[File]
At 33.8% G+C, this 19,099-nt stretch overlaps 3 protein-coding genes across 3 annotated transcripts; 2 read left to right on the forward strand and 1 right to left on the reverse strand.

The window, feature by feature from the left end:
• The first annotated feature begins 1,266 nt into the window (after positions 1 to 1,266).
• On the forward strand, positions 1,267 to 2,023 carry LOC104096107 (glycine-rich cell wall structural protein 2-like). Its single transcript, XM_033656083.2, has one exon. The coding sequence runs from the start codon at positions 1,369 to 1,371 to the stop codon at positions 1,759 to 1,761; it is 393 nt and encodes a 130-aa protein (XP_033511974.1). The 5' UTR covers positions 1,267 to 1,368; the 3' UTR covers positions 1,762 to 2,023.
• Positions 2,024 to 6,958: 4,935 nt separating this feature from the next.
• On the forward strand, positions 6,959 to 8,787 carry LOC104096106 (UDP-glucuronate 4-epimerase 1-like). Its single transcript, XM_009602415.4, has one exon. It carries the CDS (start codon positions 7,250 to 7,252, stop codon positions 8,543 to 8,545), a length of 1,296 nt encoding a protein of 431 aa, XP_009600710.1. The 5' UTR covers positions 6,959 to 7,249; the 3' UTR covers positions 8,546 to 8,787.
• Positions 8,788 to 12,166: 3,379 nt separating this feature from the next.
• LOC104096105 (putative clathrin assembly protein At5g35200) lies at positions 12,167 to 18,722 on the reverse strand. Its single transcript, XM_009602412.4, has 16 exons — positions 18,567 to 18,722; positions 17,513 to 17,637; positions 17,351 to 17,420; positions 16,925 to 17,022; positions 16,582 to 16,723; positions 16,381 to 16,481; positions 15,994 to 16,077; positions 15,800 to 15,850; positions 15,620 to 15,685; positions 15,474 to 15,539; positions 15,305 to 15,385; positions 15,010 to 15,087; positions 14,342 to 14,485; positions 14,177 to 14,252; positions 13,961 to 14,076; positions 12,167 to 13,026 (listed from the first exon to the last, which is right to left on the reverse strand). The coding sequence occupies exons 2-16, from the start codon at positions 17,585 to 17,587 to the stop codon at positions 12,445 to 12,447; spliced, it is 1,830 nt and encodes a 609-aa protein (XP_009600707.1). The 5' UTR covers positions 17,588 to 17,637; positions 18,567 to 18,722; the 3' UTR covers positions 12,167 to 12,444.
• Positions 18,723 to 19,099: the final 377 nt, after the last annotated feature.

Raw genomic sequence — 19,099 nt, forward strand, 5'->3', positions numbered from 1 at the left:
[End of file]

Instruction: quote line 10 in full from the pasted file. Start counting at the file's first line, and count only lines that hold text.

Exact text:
Raw genomic sequence — 19,099 nt, forward strand, 5'->3', positions numbered from 1 at the left: